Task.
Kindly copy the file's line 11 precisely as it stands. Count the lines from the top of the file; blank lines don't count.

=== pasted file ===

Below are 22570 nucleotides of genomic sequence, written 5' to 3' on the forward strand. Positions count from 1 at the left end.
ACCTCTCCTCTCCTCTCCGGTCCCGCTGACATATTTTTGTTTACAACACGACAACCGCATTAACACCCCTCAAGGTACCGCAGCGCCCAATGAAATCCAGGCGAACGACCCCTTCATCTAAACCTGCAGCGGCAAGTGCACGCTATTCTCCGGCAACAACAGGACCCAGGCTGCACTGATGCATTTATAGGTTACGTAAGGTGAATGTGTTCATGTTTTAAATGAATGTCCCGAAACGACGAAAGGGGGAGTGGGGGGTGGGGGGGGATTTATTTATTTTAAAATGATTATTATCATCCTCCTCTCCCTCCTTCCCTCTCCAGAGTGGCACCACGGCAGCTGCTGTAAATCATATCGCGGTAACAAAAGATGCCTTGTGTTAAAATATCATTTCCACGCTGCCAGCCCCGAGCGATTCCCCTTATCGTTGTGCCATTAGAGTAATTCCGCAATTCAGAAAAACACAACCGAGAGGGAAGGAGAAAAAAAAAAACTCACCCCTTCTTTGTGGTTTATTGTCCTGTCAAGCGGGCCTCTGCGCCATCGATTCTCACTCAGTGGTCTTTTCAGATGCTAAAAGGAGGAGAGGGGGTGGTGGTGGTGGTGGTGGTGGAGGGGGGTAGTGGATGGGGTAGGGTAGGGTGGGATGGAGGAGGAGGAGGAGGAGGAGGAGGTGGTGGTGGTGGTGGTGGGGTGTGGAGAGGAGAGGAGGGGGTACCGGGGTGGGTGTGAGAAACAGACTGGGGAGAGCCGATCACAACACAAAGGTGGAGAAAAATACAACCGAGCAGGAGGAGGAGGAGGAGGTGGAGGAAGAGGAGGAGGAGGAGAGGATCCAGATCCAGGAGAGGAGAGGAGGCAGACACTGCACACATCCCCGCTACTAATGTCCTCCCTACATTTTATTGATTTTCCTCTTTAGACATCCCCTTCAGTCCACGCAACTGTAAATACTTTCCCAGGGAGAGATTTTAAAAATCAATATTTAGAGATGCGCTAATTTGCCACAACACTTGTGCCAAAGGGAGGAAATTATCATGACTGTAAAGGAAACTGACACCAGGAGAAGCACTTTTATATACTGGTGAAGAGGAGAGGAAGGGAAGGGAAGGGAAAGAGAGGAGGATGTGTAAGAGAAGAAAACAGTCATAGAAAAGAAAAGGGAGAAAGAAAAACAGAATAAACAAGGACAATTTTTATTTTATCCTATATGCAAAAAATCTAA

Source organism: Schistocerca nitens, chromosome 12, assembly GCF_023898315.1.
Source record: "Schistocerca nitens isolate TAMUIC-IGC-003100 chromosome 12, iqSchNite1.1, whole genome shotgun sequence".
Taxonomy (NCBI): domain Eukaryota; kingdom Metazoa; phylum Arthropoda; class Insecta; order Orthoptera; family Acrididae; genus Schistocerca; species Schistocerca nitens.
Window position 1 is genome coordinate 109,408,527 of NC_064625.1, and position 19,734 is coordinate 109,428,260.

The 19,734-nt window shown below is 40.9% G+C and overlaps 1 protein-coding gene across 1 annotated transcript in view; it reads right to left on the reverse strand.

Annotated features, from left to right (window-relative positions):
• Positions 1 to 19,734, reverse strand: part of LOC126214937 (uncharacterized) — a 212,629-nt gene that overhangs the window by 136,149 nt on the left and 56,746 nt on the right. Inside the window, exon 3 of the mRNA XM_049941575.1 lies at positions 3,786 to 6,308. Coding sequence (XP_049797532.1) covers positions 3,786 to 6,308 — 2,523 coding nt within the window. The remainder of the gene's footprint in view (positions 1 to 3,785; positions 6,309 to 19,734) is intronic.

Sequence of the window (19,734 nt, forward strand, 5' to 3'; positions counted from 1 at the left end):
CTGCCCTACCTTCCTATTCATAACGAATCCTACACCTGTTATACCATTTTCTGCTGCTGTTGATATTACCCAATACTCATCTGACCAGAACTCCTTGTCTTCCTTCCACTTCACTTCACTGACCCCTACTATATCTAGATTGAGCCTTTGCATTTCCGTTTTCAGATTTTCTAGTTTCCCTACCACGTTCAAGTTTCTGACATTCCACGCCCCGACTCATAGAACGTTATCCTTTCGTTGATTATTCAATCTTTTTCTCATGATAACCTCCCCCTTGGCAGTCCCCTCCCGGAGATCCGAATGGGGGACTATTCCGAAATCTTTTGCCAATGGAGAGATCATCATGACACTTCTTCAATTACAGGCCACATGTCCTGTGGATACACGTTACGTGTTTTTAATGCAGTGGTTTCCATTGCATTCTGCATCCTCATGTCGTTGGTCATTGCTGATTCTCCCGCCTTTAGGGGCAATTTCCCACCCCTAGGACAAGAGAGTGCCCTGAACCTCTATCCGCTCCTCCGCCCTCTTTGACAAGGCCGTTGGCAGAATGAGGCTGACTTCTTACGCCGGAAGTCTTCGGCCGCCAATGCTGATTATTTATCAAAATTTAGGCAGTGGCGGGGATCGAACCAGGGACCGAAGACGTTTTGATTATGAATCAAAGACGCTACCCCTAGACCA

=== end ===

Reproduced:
CTGCCCTACCTTCCTATTCATAACGAATCCTACACCTGTTATACCATTTTCTGCTGCTGTTGATATTACCCAATACTCATCTGACCAGAACTCCTTGTCTTCCTTCCACTTCACTTCACTGACCCCTACTATATCTAGATTGAGCCTTTGCATTTCCGTTTTCAGATTTTCTAGTTTCCCTACCACGTTCAAGTTTCTGACATTCCACGCCCCGACTCATAGAACGTTATCCTTTCGTTGATTATTCAATCTTTTTCTCATGATAACCTCCCCCTTGGCAGTCCCCTCCCGGAGATCCGAATGGGGGACTATTCCGAAATCTTTTGCCAATGGAGAGATCATCATGACACTTCTTCAATTACAGGCCACATGTCCTGTGGATACACGTTACGTGTTTTTAATGCAGTGGTTTCCATTGCATTCTGCATCCTCATGTCGTTGGTCATTGCTGATTCTCCCGCCTTTAGGGGCAATTTCCCACCCCTAGGACAAGAGAGTGCCCTGAACCTCTATCCGCTCCTCCGCCCTCTTTGACAAGGCCGTTGGCAGAATGAGGCTGACTTCTTACGCCGGAAGTCTTCGGCCGCCAATGCTGATTATTTATCAAAATTTAGGCAGTGGCGGGGATCGAACCAGGGACCGAAGACGTTTTGATTATGAATCAAAGACGCTACCCCTAGACCA